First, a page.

Books written by Ray Sullivan

Sunday, 19 May 2013

Taxing Times For Google

So, here's how it works, Sir. You agree to buy this lovely car, I'll throw in a years insurance and you can drive it away today. What's that? How do you pay? Sorry, I don't take cash. Debit or credit card only, or we can arrange finance. Cheque?  Well, I guess that's OK too. Make it payable to Honest Ray Sullivan Motors, Ireland please. Yes I know we're standing in a forecourt in London and this is a UK registered car but I pay lower taxes in Ireland, something to do with them being stony broke and keen to drag any income in that they can. Do I live over there? Do I look like I can afford a pad in the Emerald Isles? No, I live in London, where I sell my cars. Let's shake on it, but for transactional purposes this handshake is taking place in Ireland.  No I don't have a nervous tic, I was winking Sir.

Google have been coming in for a lot of stick in the UK over the last few months regarding their taxes. Google claim they pay everything they owe, it's just that they choose to pay it to whichever country asks the least from them. So they negotiate deals in the UK with UK firms with UK residents aimed fairly and squarely at UK consumers then address the billing invoice to an Irish account. Meanwhile, Mabel in Dublin picks up the mail in the morning, makes a cup of tea while she opens the envelopes, and then books the payments into the Google account.  At the end of the tax year Mabel files with the Irish revenue and pays a lower rate of corporation tax than would have been required if she had dealt with the UK Inland Revenue.

OK, so Google probably have more than one member of staff working in Ireland, but it is becoming increasingly obvious that they have been economical with the truth when they were questioned by the British Parliament a couple of months ago.  In fact, it looks like Google would have got away with their statements back then if it wasn't for a few dozen whistle-blowers who sent their pay statements to Reuters, the news agency.  Reuters investigated and have informed Parliament that it looks like the head of Google in the UK may have not been wholly honest.  In fact some Members of Parliament have suggested that Google may have committed Contempt of Parliament, which can result in gaol time for offenders.  Their deputy head in the region, Matt Brittan, suggested to Parliament a few months ago that none of their staff in the UK closed deals, but there is a lot of evidence that actually, they do.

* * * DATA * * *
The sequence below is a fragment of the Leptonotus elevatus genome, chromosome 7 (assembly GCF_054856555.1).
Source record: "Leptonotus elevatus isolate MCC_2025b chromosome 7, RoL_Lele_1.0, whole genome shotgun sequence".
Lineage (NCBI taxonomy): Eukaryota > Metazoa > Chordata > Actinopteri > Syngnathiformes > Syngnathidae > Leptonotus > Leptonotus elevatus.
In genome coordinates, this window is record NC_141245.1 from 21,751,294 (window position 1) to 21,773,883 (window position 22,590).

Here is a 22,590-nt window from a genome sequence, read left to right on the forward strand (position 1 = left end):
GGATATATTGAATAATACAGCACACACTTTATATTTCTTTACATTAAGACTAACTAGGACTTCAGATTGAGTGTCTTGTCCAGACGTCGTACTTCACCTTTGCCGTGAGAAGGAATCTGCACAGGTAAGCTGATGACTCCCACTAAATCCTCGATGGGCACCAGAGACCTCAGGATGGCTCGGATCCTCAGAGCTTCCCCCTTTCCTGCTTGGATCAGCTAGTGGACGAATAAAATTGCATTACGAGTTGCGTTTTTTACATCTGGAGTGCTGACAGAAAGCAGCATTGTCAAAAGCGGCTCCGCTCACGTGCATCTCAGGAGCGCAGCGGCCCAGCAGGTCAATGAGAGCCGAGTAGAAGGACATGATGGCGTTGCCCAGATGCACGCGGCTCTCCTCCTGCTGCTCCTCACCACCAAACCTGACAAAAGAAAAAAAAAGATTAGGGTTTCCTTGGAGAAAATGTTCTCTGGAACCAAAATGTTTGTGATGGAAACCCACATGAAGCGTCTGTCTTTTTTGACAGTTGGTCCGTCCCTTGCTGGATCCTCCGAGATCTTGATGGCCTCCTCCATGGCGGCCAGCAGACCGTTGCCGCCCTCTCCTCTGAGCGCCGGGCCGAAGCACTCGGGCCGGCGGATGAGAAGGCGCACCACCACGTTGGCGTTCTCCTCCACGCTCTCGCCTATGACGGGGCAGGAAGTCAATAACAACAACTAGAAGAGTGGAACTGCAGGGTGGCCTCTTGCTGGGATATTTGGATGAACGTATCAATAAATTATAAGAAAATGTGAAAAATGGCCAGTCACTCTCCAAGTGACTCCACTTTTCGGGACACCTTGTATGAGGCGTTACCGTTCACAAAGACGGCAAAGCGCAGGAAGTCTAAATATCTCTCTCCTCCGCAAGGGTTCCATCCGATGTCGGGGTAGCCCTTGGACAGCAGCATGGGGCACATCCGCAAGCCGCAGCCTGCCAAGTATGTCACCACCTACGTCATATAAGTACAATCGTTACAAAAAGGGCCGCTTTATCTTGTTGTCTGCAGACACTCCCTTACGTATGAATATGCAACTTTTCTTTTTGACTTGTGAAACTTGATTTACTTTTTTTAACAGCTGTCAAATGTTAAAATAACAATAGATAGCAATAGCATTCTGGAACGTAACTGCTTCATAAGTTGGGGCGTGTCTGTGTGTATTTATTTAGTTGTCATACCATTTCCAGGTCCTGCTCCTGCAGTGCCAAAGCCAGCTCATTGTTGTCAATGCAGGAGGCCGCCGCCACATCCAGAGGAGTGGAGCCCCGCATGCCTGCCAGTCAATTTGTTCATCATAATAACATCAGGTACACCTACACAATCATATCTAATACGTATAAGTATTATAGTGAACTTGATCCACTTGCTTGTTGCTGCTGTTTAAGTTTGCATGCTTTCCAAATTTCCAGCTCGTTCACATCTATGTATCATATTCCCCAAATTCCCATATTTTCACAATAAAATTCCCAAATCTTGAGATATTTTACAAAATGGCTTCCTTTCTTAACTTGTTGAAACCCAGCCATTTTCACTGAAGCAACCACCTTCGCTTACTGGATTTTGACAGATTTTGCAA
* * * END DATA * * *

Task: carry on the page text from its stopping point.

Brittan is also understood to have said recently that almost nobody cared about how much tax Google pays, underestimating the national sentiment by about 60 million.  If we had a pound for every person in the UK that thinks corporations like Google should pay its fair share of tax then we'd quickly garner more money than Google have ever paid.  However this is hardly a news item, if you Google tax avoiding scams UK you'll find no end of entries going back years - Google are serial none payers of tax, and not just in the UK.  Hardly any of their profits make it back to any government - they have an arrangement in Barbados that means they pay hardly any tax.  Brittan calls it capitalism and makes no apologies for trying to keep all the  money to themselves, citing that they are a major employer in the UK (they do employ a couple of thousand people, so they are a middling employer), but it must be assumed his statement was a thinly veiled threat.  One MP pointed out there are plenty of large companies in the UK that employ sizable numbers of people, make good profits and pay their share of taxes.

Google aren't the only organisation in this country that is avoiding paying taxes.  It could be that they are up there with the best of them with regard to avoiding taxes - it's likely that many countries they operate in also fail to benefit from their profits generated by their own populace, and it looks like that includes the US.  But the irony is that their innovative mapping strategy that involves driving a car around every country in the world requires roads to do that, as does their self driving car scheme.  Where do they think the money for the roads comes from?

This is a story that will roll on - maybe Google will close its UK arm if the Government gives it a hard time.  It could shift its sales teams over the water to Ireland relatively easily and I'm sure there's plenty of unemployed people in Ireland who would love that to happen.  And maybe there would be no backlash to such a move.  However they may also find that the UK love affair may end too.  They're not the only search engine out there and traditionally us Brits have preferred underdogs and resented organisations that have got too big for their boots, and the arrogant statements coming out from Google right now might suggest their footwear might be straining a bit.  I'm sure Mr Brittan will have to return to Parliament and my advice would be for him to make sure he can back up his claims, because I suspect Parliament will be checking very closely.  In fact I expect they will Google and Bing every claim he makes.


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